They still say today, that "Butcher Beeching" should never have axed this much loved and popular line, which I believe did make a profit, especially during the summer months.

I never did travel on the diesel trains on this line.

I occasionally go out in my car in the St.Agnes area, and think about the old railway and my mother of which I have many happy memories.

http://www.youtube.com/watch?v=GsZKV7IF4bc

Some great pictures here.
http://www.cornwallrailwaysociety.org.uk/cornwall-railway-gallery-branches-west.html

Last edited on Sun Apr 29th, 2012 07:35 pm by Manxie

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Wow,some fantastic stories there Manxie!! And I love that second link to all those photos.Most of those I've never seen!!!(Although sad to see the line actually being lifted...)
 Thank you very much for sharing them,and if you remember any more,please don't hesitate to post them because memories of this line are like gold dust to me.Likewise with pictures!!!;-)

Cheers,John.B.:thumbs

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Stories for us all to enjoy - thanks for posting, Manxie.

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Yes, lovely tales, thank you.

Ken

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Thanks for your kind comments.
Next time I go out St.Agnes I will take some pics and post them here.

Below is a picture on my living room wall I had given to me several years ago by Ken Miners who lived in a bungalow across the road from the now disappeared Mithian Halt. It shows the train pulling into Mithian Halt in the Chacewater direction.

I think it is a lovely picture, of how I remember it.

There is more colour to it than the camera is showing because I am not using a flash.

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georgejacksongenius wrote:
Wow,some fantastic stories there Manxie!! And I love that second link to all those photos.Most of those I've never seen!!!(Although sad to see the line actually being lifted...)


There is a man called Clive Benney from St.Agnes who sometimes gives a slide show and talk on the Chacewater to Newquay Line.

It is very interesting showing many rare slides starting with the line being built by mainly Irish workers, and finishing up with the line being ripped up, which is heartbreaking.

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Manxie,
          There was a John Miners who was a signalman at Perranporth in the early days of the line.His son,Trevor Miners(now an old man) helps out at Perranporth museum.I wonder if they were any relation to your Ken Miners???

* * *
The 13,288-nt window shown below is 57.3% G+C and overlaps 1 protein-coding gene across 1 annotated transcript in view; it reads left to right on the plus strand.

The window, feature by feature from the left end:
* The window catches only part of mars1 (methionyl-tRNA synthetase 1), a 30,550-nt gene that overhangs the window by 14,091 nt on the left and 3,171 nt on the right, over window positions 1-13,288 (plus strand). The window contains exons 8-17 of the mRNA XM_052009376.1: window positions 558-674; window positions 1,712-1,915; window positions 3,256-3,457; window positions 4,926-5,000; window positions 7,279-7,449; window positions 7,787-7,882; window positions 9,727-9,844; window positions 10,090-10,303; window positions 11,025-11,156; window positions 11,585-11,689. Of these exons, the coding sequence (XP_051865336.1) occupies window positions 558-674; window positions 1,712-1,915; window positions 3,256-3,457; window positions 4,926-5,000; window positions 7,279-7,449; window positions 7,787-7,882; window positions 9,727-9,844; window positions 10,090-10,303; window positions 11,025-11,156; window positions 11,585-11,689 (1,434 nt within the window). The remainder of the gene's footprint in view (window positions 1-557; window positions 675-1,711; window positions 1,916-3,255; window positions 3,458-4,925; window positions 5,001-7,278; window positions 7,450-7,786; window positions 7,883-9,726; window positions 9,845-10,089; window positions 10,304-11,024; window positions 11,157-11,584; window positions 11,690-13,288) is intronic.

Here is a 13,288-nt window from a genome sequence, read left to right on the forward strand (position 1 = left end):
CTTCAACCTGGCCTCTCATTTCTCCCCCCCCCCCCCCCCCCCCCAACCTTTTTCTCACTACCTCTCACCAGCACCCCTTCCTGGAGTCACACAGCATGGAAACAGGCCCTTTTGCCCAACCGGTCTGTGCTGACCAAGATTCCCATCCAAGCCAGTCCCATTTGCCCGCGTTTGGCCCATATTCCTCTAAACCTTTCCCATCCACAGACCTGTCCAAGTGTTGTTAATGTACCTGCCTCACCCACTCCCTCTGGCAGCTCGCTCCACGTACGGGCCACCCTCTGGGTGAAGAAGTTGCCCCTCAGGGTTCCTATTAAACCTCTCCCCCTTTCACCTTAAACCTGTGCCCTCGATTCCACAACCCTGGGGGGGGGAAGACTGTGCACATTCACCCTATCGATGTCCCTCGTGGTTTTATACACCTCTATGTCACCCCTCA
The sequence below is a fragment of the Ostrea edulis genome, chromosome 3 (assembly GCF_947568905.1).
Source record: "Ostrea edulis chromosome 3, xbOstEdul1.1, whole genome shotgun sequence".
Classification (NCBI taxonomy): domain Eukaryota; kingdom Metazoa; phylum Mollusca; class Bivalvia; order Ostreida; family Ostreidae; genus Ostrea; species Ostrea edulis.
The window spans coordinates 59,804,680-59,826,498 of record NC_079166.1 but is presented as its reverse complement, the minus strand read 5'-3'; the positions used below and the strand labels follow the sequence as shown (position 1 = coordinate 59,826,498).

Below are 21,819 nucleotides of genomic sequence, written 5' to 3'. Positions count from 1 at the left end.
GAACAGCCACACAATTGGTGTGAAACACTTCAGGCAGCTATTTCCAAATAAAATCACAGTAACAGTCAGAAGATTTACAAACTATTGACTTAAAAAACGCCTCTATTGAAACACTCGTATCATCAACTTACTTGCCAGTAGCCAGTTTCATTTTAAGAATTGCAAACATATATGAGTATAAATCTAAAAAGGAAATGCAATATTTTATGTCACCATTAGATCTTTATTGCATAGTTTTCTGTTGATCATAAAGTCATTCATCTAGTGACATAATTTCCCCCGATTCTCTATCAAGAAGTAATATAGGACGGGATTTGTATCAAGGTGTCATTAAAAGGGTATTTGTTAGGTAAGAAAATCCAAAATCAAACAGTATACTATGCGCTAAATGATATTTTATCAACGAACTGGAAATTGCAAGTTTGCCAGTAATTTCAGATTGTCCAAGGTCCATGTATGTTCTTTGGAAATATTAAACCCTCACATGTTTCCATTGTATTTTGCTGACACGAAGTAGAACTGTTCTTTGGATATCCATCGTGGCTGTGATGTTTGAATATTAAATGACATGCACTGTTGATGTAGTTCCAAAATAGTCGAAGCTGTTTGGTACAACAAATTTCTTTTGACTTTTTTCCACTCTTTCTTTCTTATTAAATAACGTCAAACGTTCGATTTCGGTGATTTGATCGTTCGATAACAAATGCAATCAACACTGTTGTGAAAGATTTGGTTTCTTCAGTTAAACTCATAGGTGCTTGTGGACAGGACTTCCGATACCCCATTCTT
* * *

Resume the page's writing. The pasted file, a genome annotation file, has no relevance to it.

I realise that Miners is a fairly common local name...

Cheers,John.B.:thumbs

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I believe I know Trevor Miners in Perranporth. If my facts are correct he was a Beven Boy during World War 2.

Whether he was related to Ken Miners who was a farmer in Goshan,Mithian, before he moved up by the halt when he retired,I don't know, but I can find out.

As for model railways, as a youngster I had a 1953 Triang Train set, which belonged to my older brother.

I remember the engine was Princess Elizabeth 2nd, with a coal tender and 2 carriages. The track was oval and grey in colour, and was in a plain red box with I believe a white label on the front stating what was inside. It also had a grey metal transformer.

How much would that be worth now, if I still had it in the original box?

Last edited on Sat Apr 28th, 2012 09:19 pm by Manxie

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I was watching Bargain Hunt the other night and a tin plate Hornby signal box made by Meccano went for about twenty quid, so a whole set would be worth a motza.

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It often surprises me how little many of these old train sets are worth now.  In real terms, far less than they cost new.  I suppose that's the downside of mass production ..................

But then, for some reason, many of the Wrenn models are worth a small fortune ............:roll:

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It's a mystery.
Something fetching £20 on eBay can sell for £100+ at a live auction and vice versa.

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John,

Have just re-read the whole of this thread. As I said to you at Carn Brea, I've always wanted to make a model of Shepherds Station - well I've decided to do it over the next two years, although in 00 not N. I've got the Middleton Press books of the area, showing most of the same photos you have in the thread, and of course the track plan, though I probably need more specific photos of the buildings, especially the station buildings.